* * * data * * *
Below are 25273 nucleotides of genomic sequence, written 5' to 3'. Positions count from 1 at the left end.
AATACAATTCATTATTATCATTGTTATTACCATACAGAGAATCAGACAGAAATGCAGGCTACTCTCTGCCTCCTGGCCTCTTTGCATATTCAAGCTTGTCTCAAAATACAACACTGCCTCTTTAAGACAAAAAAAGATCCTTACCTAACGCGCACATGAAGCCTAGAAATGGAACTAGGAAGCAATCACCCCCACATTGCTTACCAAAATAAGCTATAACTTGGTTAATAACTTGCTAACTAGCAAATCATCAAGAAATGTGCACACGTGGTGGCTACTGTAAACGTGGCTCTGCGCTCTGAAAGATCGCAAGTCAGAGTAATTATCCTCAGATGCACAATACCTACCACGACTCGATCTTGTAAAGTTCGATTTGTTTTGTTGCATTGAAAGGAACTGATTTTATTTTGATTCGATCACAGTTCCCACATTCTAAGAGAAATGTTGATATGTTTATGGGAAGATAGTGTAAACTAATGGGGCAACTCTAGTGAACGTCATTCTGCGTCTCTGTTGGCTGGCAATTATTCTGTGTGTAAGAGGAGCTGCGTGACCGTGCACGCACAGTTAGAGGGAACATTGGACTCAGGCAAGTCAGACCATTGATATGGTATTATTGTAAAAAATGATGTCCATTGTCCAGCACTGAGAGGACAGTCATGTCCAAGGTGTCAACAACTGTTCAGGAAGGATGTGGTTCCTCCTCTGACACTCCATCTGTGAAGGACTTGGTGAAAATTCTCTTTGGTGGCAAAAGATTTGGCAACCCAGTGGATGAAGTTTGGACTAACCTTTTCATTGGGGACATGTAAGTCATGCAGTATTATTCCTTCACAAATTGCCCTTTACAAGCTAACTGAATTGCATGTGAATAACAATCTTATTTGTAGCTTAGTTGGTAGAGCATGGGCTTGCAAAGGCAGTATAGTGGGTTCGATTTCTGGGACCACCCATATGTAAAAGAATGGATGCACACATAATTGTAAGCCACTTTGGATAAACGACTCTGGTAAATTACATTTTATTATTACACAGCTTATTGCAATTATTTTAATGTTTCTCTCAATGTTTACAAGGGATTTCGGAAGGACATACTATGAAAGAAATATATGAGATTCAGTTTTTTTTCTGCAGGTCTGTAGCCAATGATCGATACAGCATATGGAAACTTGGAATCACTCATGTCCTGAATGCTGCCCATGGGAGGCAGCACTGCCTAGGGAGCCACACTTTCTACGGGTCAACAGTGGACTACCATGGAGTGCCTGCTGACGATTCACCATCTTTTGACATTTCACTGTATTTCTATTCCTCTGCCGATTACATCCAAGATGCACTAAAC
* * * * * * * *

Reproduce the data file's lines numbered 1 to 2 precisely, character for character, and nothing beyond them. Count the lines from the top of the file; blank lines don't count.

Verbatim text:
Below are 25273 nucleotides of genomic sequence, written 5' to 3'. Positions count from 1 at the left end.
AATACAATTCATTATTATCATTGTTATTACCATACAGAGAATCAGACAGAAATGCAGGCTACTCTCTGCCTCCTGGCCTCTTTGCATATTCAAGCTTGTCTCAAAATACAACACTGCCTCTTTAAGACAAAAAAAGATCCTTACCTAACGCGCACATGAAGCCTAGAAATGGAACTAGGAAGCAATCACCCCCACATTGCTTACCAAAATAAGCTATAACTTGGTTAATAACTTGCTAACTAGCAAATCATCAAGAAATGTGCACACGTGGTGGCTACTGTAAACGTGGCTCTGCGCTCTGAAAGATCGCAAGTCAGAGTAATTATCCTCAGATGCACAATACCTACCACGACTCGATCTTGTAAAGTTCGATTTGTTTTGTTGCATTGAAAGGAACTGATTTTATTTTGATTCGATCACAGTTCCCACATTCTAAGAGAAATGTTGATATGTTTATGGGAAGATAGTGTAAACTAATGGGGCAACTCTAGTGAACGTCATTCTGCGTCTCTGTTGGCTGGCAATTATTCTGTGTGTAAGAGGAGCTGCGTGACCGTGCACGCACAGTTAGAGGGAACATTGGACTCAGGCAAGTCAGACCATTGATATGGTATTATTGTAAAAAATGATGTCCATTGTCCAGCACTGAGAGGACAGTCATGTCCAAGGTGTCAACAACTGTTCAGGAAGGATGTGGTTCCTCCTCTGACACTCCATCTGTGAAGGACTTGGTGAAAATTCTCTTTGGTGGCAAAAGATTTGGCAACCCAGTGGATGAAGTTTGGACTAACCTTTTCATTGGGGACATGTAAGTCATGCAGTATTATTCCTTCACAAATTGCCCTTTACAAGCTAACTGAATTGCATGTGAATAACAATCTTATTTGTAGCTTAGTTGGTAGAGCATGGGCTTGCAAAGGCAGTATAGTGGGTTCGATTTCTGGGACCACCCATATGTAAAAGAATGGATGCACACATAATTGTAAGCCACTTTGGATAAACGACTCTGGTAAATTACATTTTATTATTACACAGCTTATTGCAATTATTTTAATGTTTCTCTCAATGTTTACAAGGGATTTCGGAAGGACATACTATGAAAGAAATATATGAGATTCAGTTTTTTTTCTGCAGGTCTGTAGCCAATGATCGATACAGCATATGGAAACTTGGAATCACTCATGTCCTGAATGCTGCCCATGGGAGGCAGCACTGCCTAGGGAGCCACACTTTCTACGGGTCAACAGTGGACTACCATGGAGTGCCTGCTGACGATTCACCATCTTTTGACATTTCACTGTATTTCTATTCCTCTGCCGATTACATCCAAGATGCACTAAAC